The state of Jimmy Carter's global human-rights campaign in its second year was reflected on his recent visit to Nigeria. There a vague, supercautious intimation that even African nations sometimes abuse their citizens was barely kept in his speech.
The original version of Carter's April 1 speech in Lagos contained a more candid statement opposing human-rights violations in Africa. But Richard Moose, assistant secretary of state for African affairs, fought to get it out. Presidential speechwriter James Fallows fought back, and the result was a watered-down compromise.
No such caution was shown at the president's previous stop in Brazil, which, like Nigeria, is under military rule. Carter did not hesitate to mention human-rights differences with the Brazilians and conferred with Roman Catholic Cardinal Paul Arns, a liberal dissenter against the regime.
The contrast is no accident. After early anti-Soviet emphasis, the Carter human-rights crusade has taken this peculiar course: While pulling no punches in assailing anticommunist dictatorships for their human-rights transgressions, Washington often looks the other way at abuses by neutralist dictatorships - particularly in black Africa.
That fits the global strategy charted by ideological young policymakers at the State Department but offends other liberals in the administration. "It gets hypocritical when we're attacking Brazil and Chile but close our eyes to human-rights violations in Africa," one presidential aide told us.
He and others did not believe Carter should ignore such violations on a continent where there is mass murder in Uganda, slave labor in Equatorial Guinea, political repression in a dozen other countries and freedom almost nowhere. So the draft of his Lagos speech contained a statement that, without mentioning Uganda or any other country by name, condemned what goes on.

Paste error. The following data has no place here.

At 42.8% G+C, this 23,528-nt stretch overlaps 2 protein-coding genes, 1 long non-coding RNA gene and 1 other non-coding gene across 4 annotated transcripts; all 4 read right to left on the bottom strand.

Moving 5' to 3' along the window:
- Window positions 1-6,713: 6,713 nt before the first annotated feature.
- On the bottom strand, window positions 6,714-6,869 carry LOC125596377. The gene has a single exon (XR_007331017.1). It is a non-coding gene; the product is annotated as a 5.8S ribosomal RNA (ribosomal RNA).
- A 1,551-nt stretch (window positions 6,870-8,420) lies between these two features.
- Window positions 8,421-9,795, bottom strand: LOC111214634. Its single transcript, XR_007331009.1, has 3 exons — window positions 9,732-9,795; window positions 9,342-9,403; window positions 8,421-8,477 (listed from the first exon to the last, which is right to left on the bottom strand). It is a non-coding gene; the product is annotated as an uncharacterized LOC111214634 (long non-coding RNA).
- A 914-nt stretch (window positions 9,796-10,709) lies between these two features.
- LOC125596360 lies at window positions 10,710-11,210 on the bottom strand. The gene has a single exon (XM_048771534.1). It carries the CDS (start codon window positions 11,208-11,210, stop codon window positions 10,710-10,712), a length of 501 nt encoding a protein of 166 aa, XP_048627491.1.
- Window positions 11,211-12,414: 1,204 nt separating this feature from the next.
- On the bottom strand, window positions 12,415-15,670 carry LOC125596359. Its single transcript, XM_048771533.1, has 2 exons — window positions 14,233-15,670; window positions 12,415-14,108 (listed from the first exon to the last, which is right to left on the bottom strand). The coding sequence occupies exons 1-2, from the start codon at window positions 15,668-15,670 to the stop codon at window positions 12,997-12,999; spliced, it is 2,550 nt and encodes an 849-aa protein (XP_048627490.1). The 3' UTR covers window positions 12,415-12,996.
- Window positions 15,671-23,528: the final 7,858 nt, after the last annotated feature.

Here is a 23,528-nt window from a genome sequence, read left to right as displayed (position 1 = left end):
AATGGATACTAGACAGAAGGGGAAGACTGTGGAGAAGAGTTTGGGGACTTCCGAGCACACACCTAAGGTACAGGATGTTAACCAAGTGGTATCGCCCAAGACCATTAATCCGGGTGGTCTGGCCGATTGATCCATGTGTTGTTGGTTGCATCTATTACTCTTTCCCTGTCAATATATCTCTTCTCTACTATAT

But that violated the policy, sculpted by Moose and U.N. Ambassador Andrew Young, of courting black Africa at any price (including rejection of moderate biracial solutions in southern Africa). Moose contended that single statement would doom the president in Africa.
That's when speechwriter Fallows, a liberal young journalist from Texas, stepped in. There were reports he threatened to resign, though well-informed presidential aides tell us it never got that far. He finally managed to get these two watery sentences through Moose's censorship: "Our concern for human rights extends throughout this continent and throughout the world. Whatever [the] ideology or the power or the race of a government that abuses the rights of its people, we oppose those abuses." No names mentioned, of course.
The Moose-Fallows clash was fought without appeal to Carter, but the president himself is not immune. On April 2, he admitted to a press conference he had not mentioned Uganda's egregious Gen. Idi Amin or his anti-human-rights outrages to Lt. Gen. Olusegun Obasanjo, Nigeria's chief of state.
The president next declared "gratitude" that "the organization of African states" has condemned "black leaders" who "deprive persons of human rights." In fact, last year's meeting of the Organization of African Unity, which we attended, lionized Idi Amin and issued not one word of criticism against atrocities in Uganda or anywhere on the continent.
Carter wound up equating the United States and Nigeria in making "every effort to enhance human rights." Actually, non-ideological Freedom House calls Nigeria "partly free" and gives it a 5 rating in political rights out of a worst possible 7 (worse than Brazil's 4). The president was comparing the U.S. to a country where public executions are held, where American newsmen are excluded and where military rule still prevails.
Why that extraordinary treatment for Nigeria? One cynical, high-ranking U.S. official says there is a "three-letter answer": oil. But far more important than dependence on Nigeria as the second-largest oil supplier of the United States is its supposed leadership role in black Africa. If Nigeria wants no talk about the Cuban expeditionary force or black African repression, that is not viewed by Young, Moose & Co. as too large a price for friendship.
That actually supports the traditionalist view that foreign policy cannot be based strictly on human-rights performance. But why a double standard for leftish black Africa and rightish Latin America? Since it is hard to argue enlightened self-interest, the suspicion arises that ideological preferences at certain levels of the State Department now shape foreign policy, just as they did the speech at Lagos.